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Moment of inertia problem

  1. Apr 14, 2016 #1
    1. The problem statement, all variables and given/known data
    A rigid body is made of three identical thin rods, each with length L = 0.530 m, fastened together in the form of a letter H, as suggested by the figure here. The body is free to rotate about a horizontal axis that runs along the length of one of the legs of the H. The body is allowed to fall from rest from a position in which the plane of the H is horizontal. What is the angular speed of the body when the plane of the H is vertical?

    2. Relevant equations
    This is really a conservation of energy question but the hard bit is to find out the moment of inertia of this object.
    K+P=K+P
    K=0.5I*w^2
    3. The attempt at a solution
    ==> 2mgL=(1/2)I*w^2 +(1/2)mgL
    and from this equation w can be easily found. However, i canot seem to get the correct Rotational Inertia. Can anyone show me how to find the moment of inertia for this system??
     

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  2. jcsd
  3. Apr 14, 2016 #2

    gneill

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    What have you tried? What equations are relevant for dealing with the moment of inertia of thin rods?
     
  4. Apr 14, 2016 #3

    haruspex

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    Which rods contribute to the MoI about that axis? Find the MoI of each.
     
  5. Apr 14, 2016 #4
    That is where i got stuck. For some reason i believe the Moment of inertia for this system is 1/3mL^2+mL^2, but it doesnt lead to the correct answer
     
  6. Apr 14, 2016 #5
    I know that only the two rods on the RHS of the 'H' contribute to the moment of inertia. But I have no clue how to find the MoI. Is it the parallel axis theorem?
     
  7. Apr 14, 2016 #6

    gneill

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    The parallel axis theorem is involved for one of the rods (which one?).

    What is the MoI of a thin rod about its center of mass?
     
  8. Apr 14, 2016 #7

    haruspex

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    Depending on your starting formulae, the parallel axis theorem may apply to both rods.
     
  9. Apr 14, 2016 #8

    gneill

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    True, but I've found that the formula most often given for a thin rod is the one for it rotating about a line perpendicular to the rod and passing though its center of mass.

    upload_2016-4-14_21-8-40.png

    That would be the y-axis or z-axis in the figure.
     
  10. Apr 14, 2016 #9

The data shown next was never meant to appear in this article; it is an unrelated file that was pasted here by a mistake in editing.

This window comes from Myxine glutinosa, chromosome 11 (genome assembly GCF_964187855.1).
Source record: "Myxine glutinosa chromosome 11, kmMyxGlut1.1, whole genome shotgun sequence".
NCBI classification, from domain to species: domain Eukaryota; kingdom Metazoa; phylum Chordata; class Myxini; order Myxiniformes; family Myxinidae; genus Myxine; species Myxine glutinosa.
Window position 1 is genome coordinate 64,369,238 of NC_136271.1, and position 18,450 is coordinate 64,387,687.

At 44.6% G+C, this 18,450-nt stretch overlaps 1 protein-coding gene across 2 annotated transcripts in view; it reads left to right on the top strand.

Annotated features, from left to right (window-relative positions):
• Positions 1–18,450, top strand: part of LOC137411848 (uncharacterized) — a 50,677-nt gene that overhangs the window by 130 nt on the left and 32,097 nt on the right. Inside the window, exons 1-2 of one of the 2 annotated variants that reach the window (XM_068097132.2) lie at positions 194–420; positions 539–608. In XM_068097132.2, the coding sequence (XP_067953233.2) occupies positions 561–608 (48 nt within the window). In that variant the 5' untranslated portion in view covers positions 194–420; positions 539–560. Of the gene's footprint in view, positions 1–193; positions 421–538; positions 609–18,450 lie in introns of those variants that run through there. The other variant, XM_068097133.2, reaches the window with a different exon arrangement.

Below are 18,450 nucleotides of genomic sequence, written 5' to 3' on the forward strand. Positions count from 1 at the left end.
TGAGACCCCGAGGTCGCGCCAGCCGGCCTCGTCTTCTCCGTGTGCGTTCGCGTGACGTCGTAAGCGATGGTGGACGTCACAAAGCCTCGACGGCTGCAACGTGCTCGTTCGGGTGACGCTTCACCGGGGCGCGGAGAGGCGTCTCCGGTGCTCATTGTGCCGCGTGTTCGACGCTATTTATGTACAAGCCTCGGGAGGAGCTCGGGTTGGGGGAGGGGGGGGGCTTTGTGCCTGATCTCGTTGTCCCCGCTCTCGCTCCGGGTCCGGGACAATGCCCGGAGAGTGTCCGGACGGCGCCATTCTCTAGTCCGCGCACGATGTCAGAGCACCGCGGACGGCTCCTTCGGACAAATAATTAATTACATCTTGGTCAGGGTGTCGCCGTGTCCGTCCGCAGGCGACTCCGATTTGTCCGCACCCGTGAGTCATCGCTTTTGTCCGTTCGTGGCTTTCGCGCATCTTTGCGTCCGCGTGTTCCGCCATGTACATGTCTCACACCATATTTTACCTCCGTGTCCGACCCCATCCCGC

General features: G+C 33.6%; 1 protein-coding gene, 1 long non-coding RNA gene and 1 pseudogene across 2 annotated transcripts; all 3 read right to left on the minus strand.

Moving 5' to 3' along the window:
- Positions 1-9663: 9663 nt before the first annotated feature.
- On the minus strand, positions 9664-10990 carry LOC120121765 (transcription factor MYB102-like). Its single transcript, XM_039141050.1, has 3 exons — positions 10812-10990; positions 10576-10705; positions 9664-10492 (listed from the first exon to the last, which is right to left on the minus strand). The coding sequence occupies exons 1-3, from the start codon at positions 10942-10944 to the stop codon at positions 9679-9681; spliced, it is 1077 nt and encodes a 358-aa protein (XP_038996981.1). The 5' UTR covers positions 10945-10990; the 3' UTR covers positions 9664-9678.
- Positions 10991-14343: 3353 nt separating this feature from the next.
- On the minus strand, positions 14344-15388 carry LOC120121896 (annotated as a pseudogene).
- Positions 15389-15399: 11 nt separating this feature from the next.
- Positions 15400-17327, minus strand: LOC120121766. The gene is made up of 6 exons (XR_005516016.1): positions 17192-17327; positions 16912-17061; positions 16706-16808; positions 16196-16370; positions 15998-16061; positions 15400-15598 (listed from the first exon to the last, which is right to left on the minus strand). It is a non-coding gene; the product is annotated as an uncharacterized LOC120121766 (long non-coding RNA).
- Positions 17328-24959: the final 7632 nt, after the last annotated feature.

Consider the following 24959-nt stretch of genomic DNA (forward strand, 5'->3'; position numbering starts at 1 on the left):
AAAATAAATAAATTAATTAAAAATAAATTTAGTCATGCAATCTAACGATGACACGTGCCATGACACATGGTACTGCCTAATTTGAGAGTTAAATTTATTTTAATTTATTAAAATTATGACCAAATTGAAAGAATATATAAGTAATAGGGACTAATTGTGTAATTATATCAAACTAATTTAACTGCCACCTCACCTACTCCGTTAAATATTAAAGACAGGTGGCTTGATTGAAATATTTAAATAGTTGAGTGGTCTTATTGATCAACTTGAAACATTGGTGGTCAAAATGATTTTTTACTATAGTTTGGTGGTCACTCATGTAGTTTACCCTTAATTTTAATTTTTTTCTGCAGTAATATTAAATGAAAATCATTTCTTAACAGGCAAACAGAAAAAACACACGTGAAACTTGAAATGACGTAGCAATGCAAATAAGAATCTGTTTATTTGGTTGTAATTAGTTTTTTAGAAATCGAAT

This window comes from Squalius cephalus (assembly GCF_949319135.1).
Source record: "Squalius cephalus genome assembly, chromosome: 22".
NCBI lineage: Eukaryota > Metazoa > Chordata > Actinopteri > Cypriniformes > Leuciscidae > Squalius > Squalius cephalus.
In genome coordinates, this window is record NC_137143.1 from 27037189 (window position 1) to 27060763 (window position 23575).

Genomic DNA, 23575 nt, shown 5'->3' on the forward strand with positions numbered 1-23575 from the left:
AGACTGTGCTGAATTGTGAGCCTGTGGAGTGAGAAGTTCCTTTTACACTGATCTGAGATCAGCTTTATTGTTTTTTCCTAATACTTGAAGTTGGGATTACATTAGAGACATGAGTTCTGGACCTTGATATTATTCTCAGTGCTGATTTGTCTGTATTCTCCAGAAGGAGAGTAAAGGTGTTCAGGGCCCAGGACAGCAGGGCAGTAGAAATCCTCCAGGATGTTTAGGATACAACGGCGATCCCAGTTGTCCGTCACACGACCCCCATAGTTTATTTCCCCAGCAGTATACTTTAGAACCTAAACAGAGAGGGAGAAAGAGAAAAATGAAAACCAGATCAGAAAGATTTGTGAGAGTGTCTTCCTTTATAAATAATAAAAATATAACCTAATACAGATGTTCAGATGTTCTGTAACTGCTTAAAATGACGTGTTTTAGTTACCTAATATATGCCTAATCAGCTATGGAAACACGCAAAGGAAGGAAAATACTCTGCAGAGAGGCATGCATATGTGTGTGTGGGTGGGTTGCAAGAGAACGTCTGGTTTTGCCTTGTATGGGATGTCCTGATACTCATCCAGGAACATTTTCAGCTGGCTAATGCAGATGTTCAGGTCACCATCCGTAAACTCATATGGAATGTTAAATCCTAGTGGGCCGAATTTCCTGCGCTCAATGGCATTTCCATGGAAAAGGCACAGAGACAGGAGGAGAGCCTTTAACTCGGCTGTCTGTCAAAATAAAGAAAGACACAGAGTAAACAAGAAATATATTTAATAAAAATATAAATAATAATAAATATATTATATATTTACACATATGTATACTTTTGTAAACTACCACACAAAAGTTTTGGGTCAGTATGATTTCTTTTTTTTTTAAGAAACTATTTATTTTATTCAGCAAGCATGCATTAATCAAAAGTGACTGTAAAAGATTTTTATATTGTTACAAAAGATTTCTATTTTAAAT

The one parallel to rotation axis i suppose?
     
  11. Apr 14, 2016 #10

    haruspex

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    gneill meant the other one (see post #8), but arguably it can be used for both.
     
  12. Apr 14, 2016 #11
    I know the outer rod has I=(1/3)mL^2 +mL^2, but how do i find the inner perpendicular rod's?
     
  13. Apr 14, 2016 #12

    haruspex

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    Ah, the dangers of quoting formulae without understanding when they apply.
    The 1/3 formula you quote is for a rod of what length rotating about what axis?
     
  14. Apr 14, 2016 #13
    TBH i have no idea. Only these cases are included in the text book and i got that one from the internet. So I=1/2mL^2 ?
     

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  15. Apr 14, 2016 #14
    so after a quick research, 1/3mL^2 is rotation about an axis thru one end of the rod and 1/2mL^2 + mL^2 is the MoI for the parallel rod(by parallel axis theorem). Does that look right?
     
  16. Apr 14, 2016 #15

    haruspex

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    None in that image show a factor 1/3, so where did that come from?
     
  17. Apr 14, 2016 #16

    haruspex

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    An axis perpendicular to the rod and through one end, yes.
    No. Where did the 1/2 term come from?
     
  18. Apr 14, 2016 #17
    thats the MoI of the rod thru a parallel axis(ie Icom) and I=0.5mL^2+mL^2 by parallel axis theorem
     
  19. Apr 14, 2016 #18

    haruspex

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    The "i.e." is not appropriate. The direction of the axis and the point it passes through are independent.
    To apply the parallel axis theorem you first need to identify an axis parallel to the given axis and passing through the mass centre of the body.
    What does that parallel axis look like in this case, from the viewpoint of the rod?
     
  20. Apr 14, 2016 #19
    Is the axis pointing thru the rod? Thats parallel tocthe original axis
     
  21. Apr 14, 2016 #20

    haruspex

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    Along the rod, yes. What do you think its moment of inertia would be about such an axis? (You won't find this one in any table, it's too simple!)
     
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